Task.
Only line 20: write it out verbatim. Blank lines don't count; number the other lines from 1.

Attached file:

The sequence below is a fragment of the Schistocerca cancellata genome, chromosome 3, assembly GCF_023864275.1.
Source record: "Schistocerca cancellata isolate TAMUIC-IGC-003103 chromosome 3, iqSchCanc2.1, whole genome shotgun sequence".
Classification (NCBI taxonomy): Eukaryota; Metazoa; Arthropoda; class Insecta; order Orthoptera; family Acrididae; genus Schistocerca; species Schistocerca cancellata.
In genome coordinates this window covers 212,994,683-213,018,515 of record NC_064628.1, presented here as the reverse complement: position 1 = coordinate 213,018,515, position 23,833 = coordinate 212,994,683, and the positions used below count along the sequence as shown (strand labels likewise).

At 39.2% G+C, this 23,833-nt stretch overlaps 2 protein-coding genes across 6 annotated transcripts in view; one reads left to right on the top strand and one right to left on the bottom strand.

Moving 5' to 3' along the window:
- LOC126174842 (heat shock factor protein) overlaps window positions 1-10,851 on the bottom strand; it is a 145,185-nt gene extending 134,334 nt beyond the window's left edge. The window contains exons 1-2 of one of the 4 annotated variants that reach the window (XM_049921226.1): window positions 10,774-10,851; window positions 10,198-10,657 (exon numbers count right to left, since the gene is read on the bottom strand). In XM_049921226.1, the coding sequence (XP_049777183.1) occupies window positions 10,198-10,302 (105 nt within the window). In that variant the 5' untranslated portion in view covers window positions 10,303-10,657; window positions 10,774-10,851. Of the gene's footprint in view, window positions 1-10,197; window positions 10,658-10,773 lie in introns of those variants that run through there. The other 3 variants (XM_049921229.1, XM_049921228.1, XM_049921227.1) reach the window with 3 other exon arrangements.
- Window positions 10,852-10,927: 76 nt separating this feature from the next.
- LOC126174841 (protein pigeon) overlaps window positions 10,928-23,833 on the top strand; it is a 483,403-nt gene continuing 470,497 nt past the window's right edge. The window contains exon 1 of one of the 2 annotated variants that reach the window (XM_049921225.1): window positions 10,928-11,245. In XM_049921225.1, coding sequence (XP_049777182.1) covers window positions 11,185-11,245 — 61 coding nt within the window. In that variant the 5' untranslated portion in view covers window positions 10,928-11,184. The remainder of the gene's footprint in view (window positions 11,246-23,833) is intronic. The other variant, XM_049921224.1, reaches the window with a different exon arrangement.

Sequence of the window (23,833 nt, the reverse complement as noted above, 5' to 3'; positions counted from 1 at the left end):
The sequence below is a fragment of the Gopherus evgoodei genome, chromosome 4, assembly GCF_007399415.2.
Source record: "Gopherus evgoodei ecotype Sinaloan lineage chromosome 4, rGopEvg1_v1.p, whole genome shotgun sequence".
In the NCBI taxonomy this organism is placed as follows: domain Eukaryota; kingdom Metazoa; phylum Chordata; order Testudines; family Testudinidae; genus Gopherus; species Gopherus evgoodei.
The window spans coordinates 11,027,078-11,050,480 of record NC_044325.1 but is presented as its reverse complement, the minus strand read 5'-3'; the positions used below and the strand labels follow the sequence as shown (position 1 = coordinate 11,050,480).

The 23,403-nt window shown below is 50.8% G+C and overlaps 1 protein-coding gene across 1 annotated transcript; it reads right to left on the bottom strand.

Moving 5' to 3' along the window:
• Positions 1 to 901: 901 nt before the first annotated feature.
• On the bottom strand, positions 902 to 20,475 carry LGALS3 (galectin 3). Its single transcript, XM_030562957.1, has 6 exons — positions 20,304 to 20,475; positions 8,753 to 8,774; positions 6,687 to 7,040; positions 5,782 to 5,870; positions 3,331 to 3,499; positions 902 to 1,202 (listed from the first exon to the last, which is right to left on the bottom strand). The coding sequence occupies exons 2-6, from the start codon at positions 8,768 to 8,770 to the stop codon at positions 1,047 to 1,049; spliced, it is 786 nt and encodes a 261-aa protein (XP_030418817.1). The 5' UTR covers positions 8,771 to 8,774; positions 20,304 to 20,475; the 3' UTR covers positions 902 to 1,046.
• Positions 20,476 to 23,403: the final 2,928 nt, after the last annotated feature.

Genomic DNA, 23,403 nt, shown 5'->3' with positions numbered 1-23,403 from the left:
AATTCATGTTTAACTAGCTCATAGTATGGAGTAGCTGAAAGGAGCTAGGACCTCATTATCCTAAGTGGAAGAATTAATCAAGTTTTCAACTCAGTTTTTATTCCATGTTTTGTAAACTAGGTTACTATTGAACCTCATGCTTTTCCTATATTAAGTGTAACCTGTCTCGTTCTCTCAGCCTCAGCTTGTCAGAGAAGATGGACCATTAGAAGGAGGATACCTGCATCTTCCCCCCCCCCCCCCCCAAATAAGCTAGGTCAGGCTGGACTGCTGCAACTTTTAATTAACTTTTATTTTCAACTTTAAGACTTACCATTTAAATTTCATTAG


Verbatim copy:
Genomic DNA, 23,403 nt, shown 5'->3' with positions numbered 1-23,403 from the left: